Fear is something we use to protect ourselves.
When we enter into an unknown area, our sense of fear increases.
We want to survive to see another day. In this way, fear can help us determine
whether we should move forward or go somewhere else.
But that same fear can hold us back from experiences that may advance our lives.
Our brain is wired to fear the unknown. Yet most of us will need to venture into the unknown to accomplish our goals or to get out of unwanted situations.
One way to overcome fear is to read about others who have faced similar situations like the one you fear.
See what steps they took and try to fit what they did to what you would like to do. Not every solution will be viable, but if you search for multiple ideas from different people, you may find a set of ideas that will work.
Know that usually most of what we fear is not as bad as we first believe.
In other words, when we try something out that we were afraid to try, we may discover it was much easier than we thought it would be.
This won’t happen in every case, but with a fair majority, it will.
Think about those times when you said to yourself, “that wasn’t so bad!” There are likely to be many of those in your life.
Create a mental vision of what your situation would be if your fear were removed.
Continue this vision for as long as it takes to reduce or eliminate your fear. The very act of believing the fear is not real can help convince your mind that there is nothing to be afraid of.
There are circumstances where we should take heed of our fears.
Jumping out of a 50-story building is going to kill you unless you are somehow very lucky.
These kinds of fears must be respected and acknowledged. Other fears, like asking for a raise, buying a house for the first time, or starting a new business, all have the potential of positive outcomes. These are the types of fears that we need to try to overcome.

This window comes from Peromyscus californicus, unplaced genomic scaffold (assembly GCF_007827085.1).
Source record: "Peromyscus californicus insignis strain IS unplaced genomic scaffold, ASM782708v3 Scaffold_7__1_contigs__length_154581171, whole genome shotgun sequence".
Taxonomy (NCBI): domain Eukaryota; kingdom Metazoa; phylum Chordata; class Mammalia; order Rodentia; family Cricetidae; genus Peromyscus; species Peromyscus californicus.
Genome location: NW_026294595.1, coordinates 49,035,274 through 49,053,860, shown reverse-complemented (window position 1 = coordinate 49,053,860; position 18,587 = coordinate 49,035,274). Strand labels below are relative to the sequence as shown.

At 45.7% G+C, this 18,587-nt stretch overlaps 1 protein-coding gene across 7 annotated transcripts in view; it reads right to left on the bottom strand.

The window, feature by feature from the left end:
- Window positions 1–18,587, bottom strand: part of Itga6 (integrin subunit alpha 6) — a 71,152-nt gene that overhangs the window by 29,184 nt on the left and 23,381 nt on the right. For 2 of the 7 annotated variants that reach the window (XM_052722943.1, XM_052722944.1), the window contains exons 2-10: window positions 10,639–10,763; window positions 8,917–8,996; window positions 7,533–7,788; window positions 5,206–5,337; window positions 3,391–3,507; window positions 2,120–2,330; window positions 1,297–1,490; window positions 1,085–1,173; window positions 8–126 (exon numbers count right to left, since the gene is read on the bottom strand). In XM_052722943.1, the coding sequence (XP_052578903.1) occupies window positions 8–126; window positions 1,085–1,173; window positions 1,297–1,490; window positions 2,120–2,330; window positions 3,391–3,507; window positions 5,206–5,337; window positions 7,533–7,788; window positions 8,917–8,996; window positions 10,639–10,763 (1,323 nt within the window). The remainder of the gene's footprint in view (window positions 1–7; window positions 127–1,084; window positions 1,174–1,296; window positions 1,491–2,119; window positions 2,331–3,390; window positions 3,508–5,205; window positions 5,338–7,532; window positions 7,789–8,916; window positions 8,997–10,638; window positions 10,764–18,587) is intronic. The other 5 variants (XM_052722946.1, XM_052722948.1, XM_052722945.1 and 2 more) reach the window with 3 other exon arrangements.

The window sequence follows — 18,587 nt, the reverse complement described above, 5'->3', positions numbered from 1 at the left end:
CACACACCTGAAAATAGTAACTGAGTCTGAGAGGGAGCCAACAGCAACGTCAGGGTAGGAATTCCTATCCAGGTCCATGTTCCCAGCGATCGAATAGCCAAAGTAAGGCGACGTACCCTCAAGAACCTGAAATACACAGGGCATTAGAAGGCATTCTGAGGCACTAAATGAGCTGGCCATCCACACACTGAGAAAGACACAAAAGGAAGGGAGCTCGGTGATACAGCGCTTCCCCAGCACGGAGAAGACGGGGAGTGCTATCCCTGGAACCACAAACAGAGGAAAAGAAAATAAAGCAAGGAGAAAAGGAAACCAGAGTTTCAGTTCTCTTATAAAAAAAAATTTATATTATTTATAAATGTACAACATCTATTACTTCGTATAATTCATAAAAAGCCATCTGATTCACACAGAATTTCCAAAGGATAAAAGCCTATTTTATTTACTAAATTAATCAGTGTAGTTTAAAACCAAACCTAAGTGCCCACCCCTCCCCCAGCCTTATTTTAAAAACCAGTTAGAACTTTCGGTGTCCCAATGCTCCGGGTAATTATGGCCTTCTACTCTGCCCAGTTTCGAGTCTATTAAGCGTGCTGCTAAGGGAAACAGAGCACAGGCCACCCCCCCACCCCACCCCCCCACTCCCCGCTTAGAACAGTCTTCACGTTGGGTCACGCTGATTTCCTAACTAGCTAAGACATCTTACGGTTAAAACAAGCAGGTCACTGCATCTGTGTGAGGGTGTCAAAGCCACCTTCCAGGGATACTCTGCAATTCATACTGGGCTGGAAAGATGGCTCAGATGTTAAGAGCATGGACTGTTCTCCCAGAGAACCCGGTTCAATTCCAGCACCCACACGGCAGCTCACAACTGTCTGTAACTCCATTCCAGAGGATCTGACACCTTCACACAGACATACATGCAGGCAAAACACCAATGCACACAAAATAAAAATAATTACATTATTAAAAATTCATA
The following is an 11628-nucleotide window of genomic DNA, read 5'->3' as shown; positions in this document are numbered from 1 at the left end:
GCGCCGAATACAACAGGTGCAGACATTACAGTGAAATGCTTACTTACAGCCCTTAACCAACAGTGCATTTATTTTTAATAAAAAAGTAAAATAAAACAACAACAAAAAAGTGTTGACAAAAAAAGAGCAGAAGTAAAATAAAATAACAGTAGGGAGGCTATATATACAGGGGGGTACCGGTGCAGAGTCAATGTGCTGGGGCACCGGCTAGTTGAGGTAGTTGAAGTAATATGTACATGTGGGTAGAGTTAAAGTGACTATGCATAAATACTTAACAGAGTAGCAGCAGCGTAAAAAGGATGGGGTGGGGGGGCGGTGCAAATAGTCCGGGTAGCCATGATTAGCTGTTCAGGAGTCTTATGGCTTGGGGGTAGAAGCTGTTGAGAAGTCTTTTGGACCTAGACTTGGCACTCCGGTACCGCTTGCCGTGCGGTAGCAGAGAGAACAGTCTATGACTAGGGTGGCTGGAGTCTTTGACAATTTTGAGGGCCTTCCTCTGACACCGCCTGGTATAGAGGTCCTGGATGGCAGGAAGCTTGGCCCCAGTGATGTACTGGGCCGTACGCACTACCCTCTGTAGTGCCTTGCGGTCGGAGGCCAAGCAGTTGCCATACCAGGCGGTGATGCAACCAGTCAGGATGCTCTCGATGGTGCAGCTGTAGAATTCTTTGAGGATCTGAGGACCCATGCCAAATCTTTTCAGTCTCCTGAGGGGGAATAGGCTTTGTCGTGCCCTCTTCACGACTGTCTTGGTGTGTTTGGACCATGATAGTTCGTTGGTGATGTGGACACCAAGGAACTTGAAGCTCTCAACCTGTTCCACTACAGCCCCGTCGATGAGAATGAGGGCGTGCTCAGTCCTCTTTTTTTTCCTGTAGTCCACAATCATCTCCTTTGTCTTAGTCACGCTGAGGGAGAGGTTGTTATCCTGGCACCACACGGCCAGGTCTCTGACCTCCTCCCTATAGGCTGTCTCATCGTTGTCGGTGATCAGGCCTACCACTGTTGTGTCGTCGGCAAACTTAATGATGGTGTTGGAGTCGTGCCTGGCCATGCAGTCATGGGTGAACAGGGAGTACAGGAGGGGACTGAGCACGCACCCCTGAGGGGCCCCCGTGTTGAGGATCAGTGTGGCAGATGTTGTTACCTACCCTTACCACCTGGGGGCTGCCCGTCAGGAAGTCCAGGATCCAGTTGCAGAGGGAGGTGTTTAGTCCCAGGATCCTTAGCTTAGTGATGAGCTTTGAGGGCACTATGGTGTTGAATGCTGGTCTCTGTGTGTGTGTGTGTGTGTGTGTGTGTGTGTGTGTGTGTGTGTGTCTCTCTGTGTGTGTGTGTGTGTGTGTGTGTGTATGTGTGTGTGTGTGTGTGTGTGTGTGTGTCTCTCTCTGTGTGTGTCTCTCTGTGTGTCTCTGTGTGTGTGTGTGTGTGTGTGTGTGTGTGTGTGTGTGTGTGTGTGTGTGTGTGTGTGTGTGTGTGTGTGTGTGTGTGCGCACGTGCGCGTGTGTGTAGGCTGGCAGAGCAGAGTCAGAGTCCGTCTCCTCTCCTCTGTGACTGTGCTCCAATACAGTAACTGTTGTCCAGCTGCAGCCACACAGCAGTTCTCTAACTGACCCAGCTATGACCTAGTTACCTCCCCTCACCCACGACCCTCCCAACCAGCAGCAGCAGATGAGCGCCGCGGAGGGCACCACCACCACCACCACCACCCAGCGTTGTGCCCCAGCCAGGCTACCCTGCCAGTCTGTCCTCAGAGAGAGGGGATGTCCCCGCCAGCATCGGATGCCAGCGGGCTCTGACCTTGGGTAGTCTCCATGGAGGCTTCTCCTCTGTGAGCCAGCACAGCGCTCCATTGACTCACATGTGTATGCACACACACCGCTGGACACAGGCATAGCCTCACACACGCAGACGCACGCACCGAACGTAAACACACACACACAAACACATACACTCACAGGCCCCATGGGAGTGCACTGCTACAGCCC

Fear can cripple us in other ways.
For instance, if you have a lot of experience in your job, you can get caught up in avoiding new experiences since you’ve already “done it all.”
Your experience tells you that these new situations will not work. This is also the reason why inexperienced people try things without fear. They have no bias associated with it.
No one enjoys dealing with fear, but it really is a necessary part of a fulfilled life.
Learning to trust your instincts and your inner guidance is an important skill.
There are, however, many times when your mind can play tricks on you.
When your body and mind are under stress, it may be difficult to see the difference between good thoughts and those that arise from fear.
When Not To Trust Your Thoughts
Even in difficult circumstances, you probably have a gut feeling about what’s truly right or wrong.
However, it’s a good idea to try to recognize the situations where you tend to have trouble thinking clearly. That way, when these situations do come up, you can start working on solutions, instead of giving into the cloudy fear-based thoughts.
The best line of defense is to practice remaining calm and ask for help when you need it.